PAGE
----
Third Parties

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  • Third Parties
    • Ballot Access Laws
      • In certain states they have to gain a number of signatures in a petition before standing
        • In Arizona they need 20,000 signatures
      • In certain states they have tp get a certain % of the vote in the last election
        • Arizona it is 5%
      • Some have managed to do this
        • Ross Perot on all 50 state ballots in 1992, Pat Buchanan in 2000
    • Lack of Funding
      • Small parties can get state funding but only if they qualify by getting 5% of the vote in the last election
      • They will simply not be able to raise the kind of money that the two big parties can and people will not back them because they think they have no chance of winning
    • Lack of Publicity
      • The media tends to ignore smaller parties and they cannot afford the TV ads that bigger parties use
    • Too Few Candidates
      • It will be difficult to attract enough candidates to stand across the USA because they can only focus their attention on limited areas
    • The Accusation of Extremism
      • Two main parties have a wide variety of views within them so a third party would have to have radical and extreme views to stand out
    • Co-Option
      • Probably will only have one or two main policies which they want to bring to attention so if they are popular they could be stolen by the bigger parties
    • How Significant?
      • Some have made an impact on elections
        • Ross Perot stood in 1992 and got 19% of the vote which took away from George Bush Snr. and may have cost him the election
        • The Green party got nearly 3% of the vote in 2000 and may have cost Al Gore victory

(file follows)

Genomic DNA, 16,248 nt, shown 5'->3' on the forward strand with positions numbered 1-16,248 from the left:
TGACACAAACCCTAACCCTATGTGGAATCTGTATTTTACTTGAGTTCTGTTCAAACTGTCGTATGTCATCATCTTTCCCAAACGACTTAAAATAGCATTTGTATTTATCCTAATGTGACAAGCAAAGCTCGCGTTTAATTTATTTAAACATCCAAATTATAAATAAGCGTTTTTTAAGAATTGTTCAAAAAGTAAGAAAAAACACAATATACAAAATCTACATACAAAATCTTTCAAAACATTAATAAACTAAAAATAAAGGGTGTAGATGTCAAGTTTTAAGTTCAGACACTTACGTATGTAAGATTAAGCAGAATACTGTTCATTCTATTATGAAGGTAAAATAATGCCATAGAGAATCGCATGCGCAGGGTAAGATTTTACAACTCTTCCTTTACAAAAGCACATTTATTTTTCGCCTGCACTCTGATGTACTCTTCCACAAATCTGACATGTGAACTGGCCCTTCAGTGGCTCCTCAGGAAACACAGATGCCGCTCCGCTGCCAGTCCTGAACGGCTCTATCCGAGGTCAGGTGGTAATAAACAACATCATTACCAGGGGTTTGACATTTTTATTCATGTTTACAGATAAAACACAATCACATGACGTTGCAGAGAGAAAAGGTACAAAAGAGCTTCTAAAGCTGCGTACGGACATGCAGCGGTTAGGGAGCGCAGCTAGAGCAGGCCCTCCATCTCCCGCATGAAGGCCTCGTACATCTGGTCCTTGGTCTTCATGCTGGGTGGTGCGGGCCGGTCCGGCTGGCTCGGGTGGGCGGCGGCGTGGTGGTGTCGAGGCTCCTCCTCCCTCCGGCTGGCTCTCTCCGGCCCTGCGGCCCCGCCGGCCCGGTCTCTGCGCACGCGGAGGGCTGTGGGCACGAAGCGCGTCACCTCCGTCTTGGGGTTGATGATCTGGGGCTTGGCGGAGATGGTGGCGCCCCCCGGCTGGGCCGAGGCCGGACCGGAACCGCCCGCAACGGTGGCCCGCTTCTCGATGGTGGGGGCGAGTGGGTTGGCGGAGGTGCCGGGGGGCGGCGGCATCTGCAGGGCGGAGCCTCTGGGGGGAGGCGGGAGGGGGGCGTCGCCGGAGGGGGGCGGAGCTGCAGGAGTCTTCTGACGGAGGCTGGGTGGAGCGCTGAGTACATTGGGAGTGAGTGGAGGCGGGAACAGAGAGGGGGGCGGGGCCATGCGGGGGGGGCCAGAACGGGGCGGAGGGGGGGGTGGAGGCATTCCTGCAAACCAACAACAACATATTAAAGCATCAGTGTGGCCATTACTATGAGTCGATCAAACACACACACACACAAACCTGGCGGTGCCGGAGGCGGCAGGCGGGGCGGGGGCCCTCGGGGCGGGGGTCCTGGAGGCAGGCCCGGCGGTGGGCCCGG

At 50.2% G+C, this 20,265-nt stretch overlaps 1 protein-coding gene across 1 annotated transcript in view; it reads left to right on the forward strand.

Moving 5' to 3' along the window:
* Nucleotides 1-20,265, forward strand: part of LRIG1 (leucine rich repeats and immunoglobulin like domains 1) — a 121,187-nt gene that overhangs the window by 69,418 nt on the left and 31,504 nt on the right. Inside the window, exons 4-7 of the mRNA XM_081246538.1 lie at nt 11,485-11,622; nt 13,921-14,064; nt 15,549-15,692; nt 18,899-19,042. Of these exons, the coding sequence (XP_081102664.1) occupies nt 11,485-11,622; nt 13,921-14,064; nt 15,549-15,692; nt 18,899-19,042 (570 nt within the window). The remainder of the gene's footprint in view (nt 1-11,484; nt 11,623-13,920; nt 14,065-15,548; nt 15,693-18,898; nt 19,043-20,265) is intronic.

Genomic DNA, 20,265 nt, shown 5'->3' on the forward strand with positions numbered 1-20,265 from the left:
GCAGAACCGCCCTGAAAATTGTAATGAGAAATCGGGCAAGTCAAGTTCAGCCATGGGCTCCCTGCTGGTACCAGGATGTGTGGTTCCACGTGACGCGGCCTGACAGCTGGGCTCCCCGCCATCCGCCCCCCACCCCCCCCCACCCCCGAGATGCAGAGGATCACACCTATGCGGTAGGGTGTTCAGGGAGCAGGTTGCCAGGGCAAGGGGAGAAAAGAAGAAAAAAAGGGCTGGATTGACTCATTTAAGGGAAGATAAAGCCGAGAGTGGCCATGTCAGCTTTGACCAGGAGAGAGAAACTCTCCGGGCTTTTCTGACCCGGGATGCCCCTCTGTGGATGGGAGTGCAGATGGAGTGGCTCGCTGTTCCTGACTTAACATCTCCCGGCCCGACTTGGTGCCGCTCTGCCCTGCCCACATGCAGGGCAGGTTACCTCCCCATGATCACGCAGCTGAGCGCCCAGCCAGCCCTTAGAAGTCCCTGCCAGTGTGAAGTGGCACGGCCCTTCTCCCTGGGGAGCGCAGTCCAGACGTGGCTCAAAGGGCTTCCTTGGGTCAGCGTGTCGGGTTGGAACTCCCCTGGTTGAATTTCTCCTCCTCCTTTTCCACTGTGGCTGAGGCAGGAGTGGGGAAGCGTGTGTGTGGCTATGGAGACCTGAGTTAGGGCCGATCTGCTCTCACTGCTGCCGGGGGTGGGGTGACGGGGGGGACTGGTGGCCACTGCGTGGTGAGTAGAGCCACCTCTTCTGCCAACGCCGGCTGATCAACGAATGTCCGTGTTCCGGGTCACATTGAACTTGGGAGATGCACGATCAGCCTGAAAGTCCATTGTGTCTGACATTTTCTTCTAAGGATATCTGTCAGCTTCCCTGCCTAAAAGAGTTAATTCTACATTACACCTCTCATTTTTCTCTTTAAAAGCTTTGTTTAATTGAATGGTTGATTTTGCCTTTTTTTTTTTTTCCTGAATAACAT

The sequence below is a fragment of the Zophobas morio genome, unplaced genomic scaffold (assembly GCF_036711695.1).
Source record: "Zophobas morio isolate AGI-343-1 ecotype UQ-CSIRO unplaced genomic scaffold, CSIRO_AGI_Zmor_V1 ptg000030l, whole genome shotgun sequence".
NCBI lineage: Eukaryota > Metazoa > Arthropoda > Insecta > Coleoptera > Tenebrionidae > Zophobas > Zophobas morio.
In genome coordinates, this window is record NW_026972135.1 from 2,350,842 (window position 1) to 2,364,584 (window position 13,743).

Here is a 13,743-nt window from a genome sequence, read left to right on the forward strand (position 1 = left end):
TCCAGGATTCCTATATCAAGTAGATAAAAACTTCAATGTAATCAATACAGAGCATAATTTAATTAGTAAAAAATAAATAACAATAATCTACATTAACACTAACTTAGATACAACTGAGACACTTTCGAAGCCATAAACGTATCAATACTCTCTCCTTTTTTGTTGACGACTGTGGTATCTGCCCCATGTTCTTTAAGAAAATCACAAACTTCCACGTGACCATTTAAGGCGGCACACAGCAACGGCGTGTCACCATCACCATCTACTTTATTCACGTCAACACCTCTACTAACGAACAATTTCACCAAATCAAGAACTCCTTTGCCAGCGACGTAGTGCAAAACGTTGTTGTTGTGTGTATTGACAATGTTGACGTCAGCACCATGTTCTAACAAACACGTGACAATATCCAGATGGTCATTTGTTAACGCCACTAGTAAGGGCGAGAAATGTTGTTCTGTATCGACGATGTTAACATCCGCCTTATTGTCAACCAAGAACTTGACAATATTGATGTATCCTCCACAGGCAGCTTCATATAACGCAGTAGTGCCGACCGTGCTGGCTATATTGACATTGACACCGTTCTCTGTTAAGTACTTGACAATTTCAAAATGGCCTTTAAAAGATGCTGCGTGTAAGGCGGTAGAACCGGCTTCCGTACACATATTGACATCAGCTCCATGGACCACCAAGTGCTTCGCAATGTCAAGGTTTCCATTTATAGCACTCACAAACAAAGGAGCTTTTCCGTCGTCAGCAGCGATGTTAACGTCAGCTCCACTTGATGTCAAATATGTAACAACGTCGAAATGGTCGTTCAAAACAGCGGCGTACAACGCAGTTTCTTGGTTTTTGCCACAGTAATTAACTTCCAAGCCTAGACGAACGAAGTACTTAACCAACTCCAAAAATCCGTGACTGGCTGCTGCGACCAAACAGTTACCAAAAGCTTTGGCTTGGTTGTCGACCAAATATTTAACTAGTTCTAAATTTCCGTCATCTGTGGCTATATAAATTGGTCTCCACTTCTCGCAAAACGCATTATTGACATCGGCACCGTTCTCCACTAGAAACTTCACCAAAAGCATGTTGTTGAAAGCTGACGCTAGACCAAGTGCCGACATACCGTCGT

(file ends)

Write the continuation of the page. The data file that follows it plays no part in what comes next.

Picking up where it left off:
• Some have influenced policy
        • Ross Perot influenced the other parties' policies with his main issue of balanced budget
      • Some still have significant support
        • Libertarian party have over 1/4 million members and the Green party is registered on the ballot paper of 31 out of 50 states
    • The Appeal
      • Ideolody
        • People who feel strongly about an issue might be drawn to a third party for that issue
      • Dissatisfaction
        • Some third parties form when part of a major party breaks off in protest and forms a splinter party
          • 1912 Teddy Roosevelt led a group of dissidents out of the Republican Party to form Progressive Party
      • Geographical location
        • Third parties can be closely tied to a specific region
      • Candidate
        • Some join because the leader is charasmatic but if they leave the party usually falls apart
    • Their Role
      • Introduce new ideas
      • Put issues on the agenda
      • Spoil the election
      • Keep major parties honest
    • Not Significant
      • Limited impact
        • Have had little success and have rarely threatenened the dominance of the two major parties
      • Continued domination of two parties
        • Every President since 1853 has been one of the two major parties
        • The combined vote for each party is normally over 90% and in the last three it has been 99%
        • The two parties totally dominatethe EC vote normally winning all the votes between them
        • In the Congressional elections the two parties totally dominate
        • Even at statelevel the two parties dominate


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